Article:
FIGURE 2. Effects of AA on the serum and hepatic TG levels and hepatic morphology. (A) Serum TG levels; (B) hepatic TG levels; (C) Hematoxylin and Eosin (H&E) stain, and oil red O stain. HE was calculated histopathological scores (D) and Oil red O staining (E) was analyzed with Image Pro-Plus 6.0. Data were presented as mean ± SD (n = 6). ###p < 0.001 vs. normal group; ∗p < 0.05, ∗∗∗p < 0.001 vs. EtOH group.
AA Pretreatment Suppressed SREBP-1 and CYP2E1 Activations Induced by Ethanol
Sterol regulatory element binding protein 1 is an important nuclear transcription factor involved in fatty acid synthesis, which mediates lipogenesis pathway. To investigate the effect of AA on SREBP-1, the protein and mRNA levels of SREBP-1 were detected. As shown in Figures 3A,B, acute ethanol challenge increased SERBP-1 protein and mRNA levels compared to the normal mice. These changes were significantly reversed by AA pretreatment. And no significant change of SREBP-1 was observed in only AA pretreatment group. Immunohistochemical detection of SREBP-1 levels also showed an increase by binge ethanol treatment with brown positive stained (Figures 3C,D). AA pretreatment decreased SREBP-1 positive expressions caused by ethanol. And almost no positive stained in normal and only AA groups. CYP2E1 is one central pathway in the ability of ethanol to induced lipid peroxidation and oxidative stress. In Figure 3A, CYP2E1 protein levels were increased after ethanol challenge, and were significantly suppressed with AA (40 mg/kg) pretreatment. AA pretreatment could attenuate binge ethanol-induced oxidative stress via CYP2E1 suppression.
FIGURE 3. Acanthoic acid pretreatment suppressed SREBP-1and CYP2E1 activations induced by ethanol. (A) Western blot analysis of SREBP-1 and CYP2E1 protein expressions after ethanol challenge; (B) RT-PCR analysis of SREBP-1 mRNA expression after ethanol challenge; (C) Immunohistochemical staining of SREBP-1 after ethanol challenge. (D) Immunohistochemical staining of SREBP-1 was analyzed with Image Pro-Plus 6.0. ###p < 0.001 vs. normal group; ∗∗∗p < 0.001 vs. EtOH group.
AA Pretreatment Ameliorated Hepatic Inflammation in Acute Alcohol Exposure Mice
Liver immune cells, such as Kupffer cells, play a significant role in ethanol challenge. Ethanol exposure stimulates gut to release LPS, and then produce pro-inflammatory cytokines in response to LPS. IL-1β, one of the major caspase-1 targets, is a pro-inflammatory cytokine that is cleaved by caspase-1 to yield a 17 kDa mature form (Ghiringhelli et al., 2009). With ethanol challenge, the IL-1β protein and mRNA levels were significantly increased compared to that in the normal group. The up-regulations of IL-1β were markedly inhibited with AA pretreatment (Figures 4A,B). Caspase-1 regulates the inflammatory response by promoting the processing and release of inflammatory factors. AA pretreatment reversed caspase-1 protein and mRNA levels that increased by ethanol challenge (Figures 4A,B), which also demonstrated that AA inhibited caspase-1 to block the processing and release of pro-inflammation cytokines. Expressions of F4/80, a cell surface glycoprotein and expressed in mature macrophages, in mice liver were detected by immunofluorescence staining. The expressions of F4/80 (green) were markedly observed in ethanol group, and AA pretreatment decreased the F4/80 expressions (Figure 4C). These results demonstrated that AA could suppress pro-inflammatory cytokines produced by mature macrophage underlying ethanol exposure.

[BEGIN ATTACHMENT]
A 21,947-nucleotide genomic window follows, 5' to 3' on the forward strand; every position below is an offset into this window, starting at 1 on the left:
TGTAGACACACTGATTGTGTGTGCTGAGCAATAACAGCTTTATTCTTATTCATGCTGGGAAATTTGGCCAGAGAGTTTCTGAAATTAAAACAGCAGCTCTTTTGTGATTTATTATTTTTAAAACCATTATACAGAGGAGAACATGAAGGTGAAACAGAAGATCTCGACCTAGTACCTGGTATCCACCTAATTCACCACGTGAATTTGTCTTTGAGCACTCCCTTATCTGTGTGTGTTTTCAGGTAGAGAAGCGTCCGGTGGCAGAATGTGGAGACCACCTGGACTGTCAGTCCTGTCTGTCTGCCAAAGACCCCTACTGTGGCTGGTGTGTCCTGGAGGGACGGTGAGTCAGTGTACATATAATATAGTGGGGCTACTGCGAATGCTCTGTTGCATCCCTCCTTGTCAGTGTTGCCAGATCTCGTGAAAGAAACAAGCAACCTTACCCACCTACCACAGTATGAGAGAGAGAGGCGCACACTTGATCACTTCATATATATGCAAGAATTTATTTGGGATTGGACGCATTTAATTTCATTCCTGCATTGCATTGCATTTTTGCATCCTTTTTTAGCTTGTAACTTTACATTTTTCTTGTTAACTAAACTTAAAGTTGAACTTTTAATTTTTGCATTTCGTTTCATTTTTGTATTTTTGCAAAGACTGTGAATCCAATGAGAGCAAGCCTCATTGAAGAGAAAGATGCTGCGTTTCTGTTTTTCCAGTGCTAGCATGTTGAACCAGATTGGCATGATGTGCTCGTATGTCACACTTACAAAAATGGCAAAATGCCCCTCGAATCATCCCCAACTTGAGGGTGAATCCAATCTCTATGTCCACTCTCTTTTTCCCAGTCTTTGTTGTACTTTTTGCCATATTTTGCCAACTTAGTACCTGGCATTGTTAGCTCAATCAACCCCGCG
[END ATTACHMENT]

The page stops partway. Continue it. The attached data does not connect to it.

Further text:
FIGURE 4. Acanthoic acid pretreatment ameliorated hepatic inflammation in acute alcohol exposure mice. (A) RT-PCR analysis of IL-1β and caspase-1 mRNA expressions after ethanol challenge; (B) Western blot analysis of IL-1β and caspase-1 protein expressions after ethanol challenge; (C) Immunofluorescence staining analysis of F4/80 expression in the livers of mice. Immunofluorescence staining of F4/80 was analyzed with Image Pro-Plus 6.0. ###p < 0.001 vs. normal group; ∗∗p < 0.01, ∗∗∗p < 0.001 vs. EtOH group.
Effects of AA and Acute Ethanol Challenge on the Sirt1 Pathway and the Phosphorylation of LKB1, AMPK and ACC
Sirtuin 1 is a longevity gene and regulates lipid homeostasis, while lipid homeostasis the critical reasons in the development of fatty liver caused by alcohol. As shown in Figure 5A, expressions of Sirt1 in the cytoplasm and the nucleus were decreased by ethanol challenge. AA pretreatment increased Sirt1 expressions in the cytoplasm and the nucleus. Especially, single AA treatment obviously increased Sirt1 in the cytoplasm and the nucleus, which indicated that AA might be a potential Sirt1 agonist. AMPK is a major regulator of lipid and glucose metabolism. Thus we investigated whether the protective effect of AA was related with AMPK activation and it’s upstream or downstream, such as LKB1 or ACC, against ethanol challenge. The results of western blot revealed p-LKB1, p-AMPKα, p-AMPKβ, and p-ACC levels were significantly decreased in the liver of ethanol group compared with those of normal group, while AA pretreatment showed obviously increased p-LKB1, p-AMPKα, p-AMPKβ, and p-ACC levels when compared with ethanol group (Figures 5B–D).